Another important concern with this story is that the reporter uses his own case — where the scan was part of an attempt to track down the cause of his neurological symptoms — to argue for scanning of all older adults, including those who have no symptoms at all. This is a misleading argument since people with blockage severe enough to cause symptoms are likely different in important ways (and more likely to benefit from this scan) than those who don’t display symptoms. While it is certainly reasonable to choose a treatment shown to reduce the risk of stroke and death, it is imperative that stories clearly communicate the difference between screening and diagnosis, and the uncertainty about whether any particular patient will benefit.
While the story reports the cost of scanning carotid arteries to be about $70, it does not discuss the cost of surgery. One analysis of Medicare reimbursements done a few years ago reported hospitals were paid about $11,000 for each patient getting a carotid endarterectomy. An earlier report estimated that in 2008 hospitals charged about $35,000 for the surgery and associated treatment, though the ultimate reimbursements by Medicare were much lower.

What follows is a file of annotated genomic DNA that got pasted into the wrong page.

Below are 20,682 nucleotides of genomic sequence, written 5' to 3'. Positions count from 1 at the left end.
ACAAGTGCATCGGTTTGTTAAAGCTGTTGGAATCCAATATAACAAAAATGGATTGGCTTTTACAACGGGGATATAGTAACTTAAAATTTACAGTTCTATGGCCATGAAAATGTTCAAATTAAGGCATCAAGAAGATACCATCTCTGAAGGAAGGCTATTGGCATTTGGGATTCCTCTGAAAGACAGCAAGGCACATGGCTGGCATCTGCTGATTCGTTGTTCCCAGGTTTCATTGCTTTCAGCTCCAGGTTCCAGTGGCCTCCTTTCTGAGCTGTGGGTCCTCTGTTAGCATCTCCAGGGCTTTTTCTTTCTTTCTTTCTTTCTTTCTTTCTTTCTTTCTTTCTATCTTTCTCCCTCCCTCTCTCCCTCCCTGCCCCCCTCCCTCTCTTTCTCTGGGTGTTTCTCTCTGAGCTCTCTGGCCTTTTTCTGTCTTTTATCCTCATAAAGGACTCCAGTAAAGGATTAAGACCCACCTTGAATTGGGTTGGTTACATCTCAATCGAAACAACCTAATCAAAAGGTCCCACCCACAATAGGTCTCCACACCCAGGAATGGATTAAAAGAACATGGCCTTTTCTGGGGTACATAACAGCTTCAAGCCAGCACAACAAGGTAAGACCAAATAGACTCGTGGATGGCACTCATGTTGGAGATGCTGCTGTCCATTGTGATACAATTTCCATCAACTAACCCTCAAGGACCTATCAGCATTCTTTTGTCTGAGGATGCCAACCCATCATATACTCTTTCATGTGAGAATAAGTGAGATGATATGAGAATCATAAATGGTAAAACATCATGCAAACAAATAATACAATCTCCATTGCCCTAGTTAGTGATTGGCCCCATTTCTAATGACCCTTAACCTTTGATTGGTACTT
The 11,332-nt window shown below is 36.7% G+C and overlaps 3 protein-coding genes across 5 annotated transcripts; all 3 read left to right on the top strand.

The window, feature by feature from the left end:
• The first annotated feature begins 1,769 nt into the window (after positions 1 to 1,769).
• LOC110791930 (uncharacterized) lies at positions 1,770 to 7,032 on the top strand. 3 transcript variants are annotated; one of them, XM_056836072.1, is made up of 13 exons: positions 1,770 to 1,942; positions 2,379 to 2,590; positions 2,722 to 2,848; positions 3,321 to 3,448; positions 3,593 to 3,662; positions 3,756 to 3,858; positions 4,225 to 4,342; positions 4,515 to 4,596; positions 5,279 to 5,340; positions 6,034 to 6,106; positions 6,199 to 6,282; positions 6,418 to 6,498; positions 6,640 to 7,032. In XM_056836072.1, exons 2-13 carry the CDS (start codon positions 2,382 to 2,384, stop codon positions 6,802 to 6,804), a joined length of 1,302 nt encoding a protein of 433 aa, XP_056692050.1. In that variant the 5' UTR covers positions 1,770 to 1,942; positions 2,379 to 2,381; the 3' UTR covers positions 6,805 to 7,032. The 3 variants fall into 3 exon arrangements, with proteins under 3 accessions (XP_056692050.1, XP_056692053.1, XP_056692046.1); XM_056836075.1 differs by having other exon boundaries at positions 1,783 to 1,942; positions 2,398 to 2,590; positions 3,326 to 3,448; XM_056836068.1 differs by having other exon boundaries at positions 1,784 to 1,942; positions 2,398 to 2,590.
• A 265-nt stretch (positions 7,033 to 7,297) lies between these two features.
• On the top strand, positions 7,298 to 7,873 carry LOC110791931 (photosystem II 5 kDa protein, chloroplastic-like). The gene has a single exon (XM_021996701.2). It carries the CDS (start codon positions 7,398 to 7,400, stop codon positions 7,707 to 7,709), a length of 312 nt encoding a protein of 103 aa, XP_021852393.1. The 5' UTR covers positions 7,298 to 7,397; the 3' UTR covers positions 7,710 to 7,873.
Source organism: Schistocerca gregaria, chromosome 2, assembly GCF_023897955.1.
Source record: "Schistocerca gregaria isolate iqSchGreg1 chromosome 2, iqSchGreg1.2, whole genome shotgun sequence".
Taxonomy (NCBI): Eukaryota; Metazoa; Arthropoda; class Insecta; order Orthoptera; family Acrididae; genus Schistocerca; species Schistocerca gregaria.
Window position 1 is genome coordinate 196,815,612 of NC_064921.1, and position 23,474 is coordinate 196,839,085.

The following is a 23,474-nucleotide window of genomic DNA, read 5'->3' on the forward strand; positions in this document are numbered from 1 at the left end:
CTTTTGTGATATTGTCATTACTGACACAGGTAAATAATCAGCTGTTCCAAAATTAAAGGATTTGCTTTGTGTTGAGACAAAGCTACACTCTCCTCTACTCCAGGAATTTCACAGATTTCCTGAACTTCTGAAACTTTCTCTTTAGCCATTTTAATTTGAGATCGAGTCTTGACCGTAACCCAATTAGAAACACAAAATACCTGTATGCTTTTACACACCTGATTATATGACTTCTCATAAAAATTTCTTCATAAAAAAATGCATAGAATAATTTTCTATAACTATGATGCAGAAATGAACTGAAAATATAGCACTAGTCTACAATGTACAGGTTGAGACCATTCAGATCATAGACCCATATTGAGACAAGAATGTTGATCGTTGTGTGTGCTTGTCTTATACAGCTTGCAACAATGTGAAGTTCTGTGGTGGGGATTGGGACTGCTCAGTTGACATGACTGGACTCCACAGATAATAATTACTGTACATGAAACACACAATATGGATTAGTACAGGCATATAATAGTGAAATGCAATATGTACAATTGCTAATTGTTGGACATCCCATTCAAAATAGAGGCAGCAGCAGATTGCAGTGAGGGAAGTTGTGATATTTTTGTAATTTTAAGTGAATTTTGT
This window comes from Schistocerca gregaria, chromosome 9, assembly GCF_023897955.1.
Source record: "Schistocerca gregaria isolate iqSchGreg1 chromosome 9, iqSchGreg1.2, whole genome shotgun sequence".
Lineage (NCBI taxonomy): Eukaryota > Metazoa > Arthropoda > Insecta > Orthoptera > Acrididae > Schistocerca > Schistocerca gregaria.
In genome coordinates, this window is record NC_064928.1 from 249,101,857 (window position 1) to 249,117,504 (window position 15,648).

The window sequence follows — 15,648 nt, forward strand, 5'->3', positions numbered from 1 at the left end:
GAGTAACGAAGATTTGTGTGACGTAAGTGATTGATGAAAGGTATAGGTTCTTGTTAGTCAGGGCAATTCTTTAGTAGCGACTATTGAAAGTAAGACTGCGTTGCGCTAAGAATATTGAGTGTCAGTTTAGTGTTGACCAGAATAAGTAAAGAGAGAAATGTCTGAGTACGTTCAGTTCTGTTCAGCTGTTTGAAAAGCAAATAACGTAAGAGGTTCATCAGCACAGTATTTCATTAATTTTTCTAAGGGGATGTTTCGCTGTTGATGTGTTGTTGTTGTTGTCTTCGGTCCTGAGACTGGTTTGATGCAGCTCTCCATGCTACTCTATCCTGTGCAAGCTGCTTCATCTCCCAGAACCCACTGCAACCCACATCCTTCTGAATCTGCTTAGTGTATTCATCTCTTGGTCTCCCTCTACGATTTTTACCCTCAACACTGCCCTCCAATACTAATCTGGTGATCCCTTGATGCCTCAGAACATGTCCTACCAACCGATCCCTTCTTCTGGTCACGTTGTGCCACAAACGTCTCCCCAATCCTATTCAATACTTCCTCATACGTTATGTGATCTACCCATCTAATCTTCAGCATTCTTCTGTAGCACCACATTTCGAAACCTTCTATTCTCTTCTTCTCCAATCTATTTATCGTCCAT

The story does report on the results of a major trial from 20 years ago that concluded patients who were randomized to surgery had about a 5 percent risk of stroke or death within three years, “less than half that of people treated only with drugs.” But this statistic is overwhelmed by the headline (The Scan that Saved My Life) and the punchline, “mostly I feel lucky to have gotten a test that may have saved my life.”
A more recent review of the evidence by the international Cochrane Collaboration concludes that the “number needed to treat‘ (for the type of blockage and symptoms the reporter had) would be six patients. Meaning, six people have to be treated to prevent one stroke or death over a five-year period. In other words, the surgery likely does not alter the outcomes of five out of six patients. Either they wouldn’t have had a stroke or died even without treatment or they did have a stroke or died despite undergoing surgery.